In this study, I examine the social context surrounding the revival of bluegrass music in the New American West. Drawing on six years of participant observation of bluegrass musical performances and festival settings and interviews with over a hundred bluegrass festival participants, I explain the underlying draw o f these festivals to residents of and travelers to the American West. I contend that bluegrass festivalgoers identify with the traditional imagery and symbolism of bluegrass music as a way to cope with and respond to social and cultural modernization. I argue that participants in bluegrass music and festival culture in the New West use the festival experience as a way to perform an alternative sense of place, identity, and community not readily available in their hometowns and communities. They fuse the symbolism of Old Appalachia in traditional bluegrass music with the imagery of the Old West to mediate the oppositional tensions that they experience between tradition and postmodemity. Participants use the festival site as a space in which they can reclaim and reconnect with a slower, simpler, and perceivably more authentic style of living that they find increasingly difficult to create in their home environments.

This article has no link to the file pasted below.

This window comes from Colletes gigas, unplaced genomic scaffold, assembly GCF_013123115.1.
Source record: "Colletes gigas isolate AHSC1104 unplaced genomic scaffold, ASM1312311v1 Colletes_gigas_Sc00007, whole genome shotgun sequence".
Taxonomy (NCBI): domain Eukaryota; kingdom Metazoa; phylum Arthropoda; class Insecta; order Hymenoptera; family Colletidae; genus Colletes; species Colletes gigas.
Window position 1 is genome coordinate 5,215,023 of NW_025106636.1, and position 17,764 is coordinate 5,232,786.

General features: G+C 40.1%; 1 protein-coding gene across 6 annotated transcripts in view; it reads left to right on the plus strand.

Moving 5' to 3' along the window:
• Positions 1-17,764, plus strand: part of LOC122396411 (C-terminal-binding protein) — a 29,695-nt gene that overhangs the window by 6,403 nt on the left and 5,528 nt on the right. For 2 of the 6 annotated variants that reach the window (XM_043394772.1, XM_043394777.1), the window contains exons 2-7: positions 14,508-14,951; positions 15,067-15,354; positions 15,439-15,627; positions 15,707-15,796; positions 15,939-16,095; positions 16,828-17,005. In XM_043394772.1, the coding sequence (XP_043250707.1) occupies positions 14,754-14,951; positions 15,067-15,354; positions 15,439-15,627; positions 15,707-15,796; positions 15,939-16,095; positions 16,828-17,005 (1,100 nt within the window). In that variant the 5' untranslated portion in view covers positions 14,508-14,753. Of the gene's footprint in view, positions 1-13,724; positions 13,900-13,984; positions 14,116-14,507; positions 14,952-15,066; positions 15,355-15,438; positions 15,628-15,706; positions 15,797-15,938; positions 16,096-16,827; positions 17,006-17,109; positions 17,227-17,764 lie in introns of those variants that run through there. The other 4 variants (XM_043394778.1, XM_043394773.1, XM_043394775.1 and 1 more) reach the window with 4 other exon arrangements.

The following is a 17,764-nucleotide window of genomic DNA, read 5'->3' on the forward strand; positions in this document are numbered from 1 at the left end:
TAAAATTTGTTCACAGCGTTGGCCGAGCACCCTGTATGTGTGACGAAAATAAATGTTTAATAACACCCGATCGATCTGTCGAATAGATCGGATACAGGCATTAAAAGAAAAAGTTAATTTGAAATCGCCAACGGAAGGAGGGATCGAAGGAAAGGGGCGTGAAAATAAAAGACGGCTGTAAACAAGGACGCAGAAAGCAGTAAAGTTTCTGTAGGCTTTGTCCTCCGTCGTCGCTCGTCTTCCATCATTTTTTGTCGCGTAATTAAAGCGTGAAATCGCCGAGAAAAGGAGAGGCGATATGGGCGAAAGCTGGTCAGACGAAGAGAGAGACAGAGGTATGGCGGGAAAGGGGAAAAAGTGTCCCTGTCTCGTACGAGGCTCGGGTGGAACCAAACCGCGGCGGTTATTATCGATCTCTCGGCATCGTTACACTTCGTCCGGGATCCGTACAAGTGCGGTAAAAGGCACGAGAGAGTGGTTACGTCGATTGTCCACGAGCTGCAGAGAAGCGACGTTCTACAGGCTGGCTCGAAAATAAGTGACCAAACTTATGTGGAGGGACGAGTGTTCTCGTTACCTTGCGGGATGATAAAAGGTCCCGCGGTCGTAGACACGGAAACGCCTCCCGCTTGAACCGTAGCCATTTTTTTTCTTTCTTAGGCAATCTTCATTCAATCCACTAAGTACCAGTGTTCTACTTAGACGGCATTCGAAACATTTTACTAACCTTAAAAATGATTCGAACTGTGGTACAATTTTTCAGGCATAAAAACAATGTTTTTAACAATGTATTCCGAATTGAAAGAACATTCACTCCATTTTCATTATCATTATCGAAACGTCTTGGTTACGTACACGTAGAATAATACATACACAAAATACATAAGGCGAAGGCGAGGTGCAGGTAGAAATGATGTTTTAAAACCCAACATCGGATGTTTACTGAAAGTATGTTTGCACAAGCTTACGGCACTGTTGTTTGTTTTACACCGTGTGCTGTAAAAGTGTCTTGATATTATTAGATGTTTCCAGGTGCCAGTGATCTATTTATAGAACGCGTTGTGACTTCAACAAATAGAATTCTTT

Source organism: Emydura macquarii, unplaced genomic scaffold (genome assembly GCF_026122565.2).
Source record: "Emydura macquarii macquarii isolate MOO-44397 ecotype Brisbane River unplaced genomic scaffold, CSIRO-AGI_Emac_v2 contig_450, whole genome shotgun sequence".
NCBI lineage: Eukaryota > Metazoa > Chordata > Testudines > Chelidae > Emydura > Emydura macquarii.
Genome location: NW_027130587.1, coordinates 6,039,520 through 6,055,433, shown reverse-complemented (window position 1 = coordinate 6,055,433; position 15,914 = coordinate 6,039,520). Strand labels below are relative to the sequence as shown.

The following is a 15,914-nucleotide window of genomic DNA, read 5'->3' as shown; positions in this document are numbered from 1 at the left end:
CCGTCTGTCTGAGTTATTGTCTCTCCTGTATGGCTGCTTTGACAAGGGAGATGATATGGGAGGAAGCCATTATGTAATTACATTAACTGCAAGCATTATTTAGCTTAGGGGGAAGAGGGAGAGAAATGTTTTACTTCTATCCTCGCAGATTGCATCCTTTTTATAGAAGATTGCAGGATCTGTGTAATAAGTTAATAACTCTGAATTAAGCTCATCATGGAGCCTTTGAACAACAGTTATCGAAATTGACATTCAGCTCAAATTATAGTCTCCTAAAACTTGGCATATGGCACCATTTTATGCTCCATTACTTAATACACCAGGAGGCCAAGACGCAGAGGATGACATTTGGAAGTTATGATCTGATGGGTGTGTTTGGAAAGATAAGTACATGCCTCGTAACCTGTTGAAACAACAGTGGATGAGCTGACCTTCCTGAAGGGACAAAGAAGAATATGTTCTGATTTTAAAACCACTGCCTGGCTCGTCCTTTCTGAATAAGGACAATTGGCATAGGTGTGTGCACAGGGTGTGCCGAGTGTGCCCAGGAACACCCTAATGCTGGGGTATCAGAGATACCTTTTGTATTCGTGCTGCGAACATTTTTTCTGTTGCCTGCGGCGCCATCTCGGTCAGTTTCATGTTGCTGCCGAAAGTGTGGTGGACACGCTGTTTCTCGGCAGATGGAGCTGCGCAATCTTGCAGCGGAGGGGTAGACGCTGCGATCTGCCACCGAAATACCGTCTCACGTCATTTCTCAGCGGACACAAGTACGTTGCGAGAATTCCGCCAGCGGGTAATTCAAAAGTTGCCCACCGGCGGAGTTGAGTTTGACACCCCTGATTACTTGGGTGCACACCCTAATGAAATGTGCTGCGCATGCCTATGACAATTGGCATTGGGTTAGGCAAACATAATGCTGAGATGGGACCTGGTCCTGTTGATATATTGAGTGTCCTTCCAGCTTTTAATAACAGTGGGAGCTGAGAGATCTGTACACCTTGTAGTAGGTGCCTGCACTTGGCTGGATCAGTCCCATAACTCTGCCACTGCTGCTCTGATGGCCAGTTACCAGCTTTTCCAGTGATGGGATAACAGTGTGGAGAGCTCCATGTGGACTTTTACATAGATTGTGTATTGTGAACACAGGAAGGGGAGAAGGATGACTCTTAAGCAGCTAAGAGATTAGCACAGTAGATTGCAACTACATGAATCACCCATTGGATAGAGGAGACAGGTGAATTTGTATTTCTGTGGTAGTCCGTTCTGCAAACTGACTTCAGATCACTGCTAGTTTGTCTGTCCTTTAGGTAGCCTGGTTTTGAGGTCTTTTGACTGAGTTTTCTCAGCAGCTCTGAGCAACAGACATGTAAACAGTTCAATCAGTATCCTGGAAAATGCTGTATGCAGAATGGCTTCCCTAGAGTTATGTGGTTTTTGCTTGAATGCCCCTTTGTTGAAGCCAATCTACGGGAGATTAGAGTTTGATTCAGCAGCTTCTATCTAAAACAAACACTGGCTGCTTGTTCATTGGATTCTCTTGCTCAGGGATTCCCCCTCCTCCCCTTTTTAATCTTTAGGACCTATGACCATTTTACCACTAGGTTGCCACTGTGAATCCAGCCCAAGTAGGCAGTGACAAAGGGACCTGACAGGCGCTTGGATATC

Gardner, Robert Owen, "“Welcome Home”: Performing Place, Community, and Identity in the New West Bluegrass Music Revival" (2004). University Libraries Digitized Theses 189x-20xx. 176.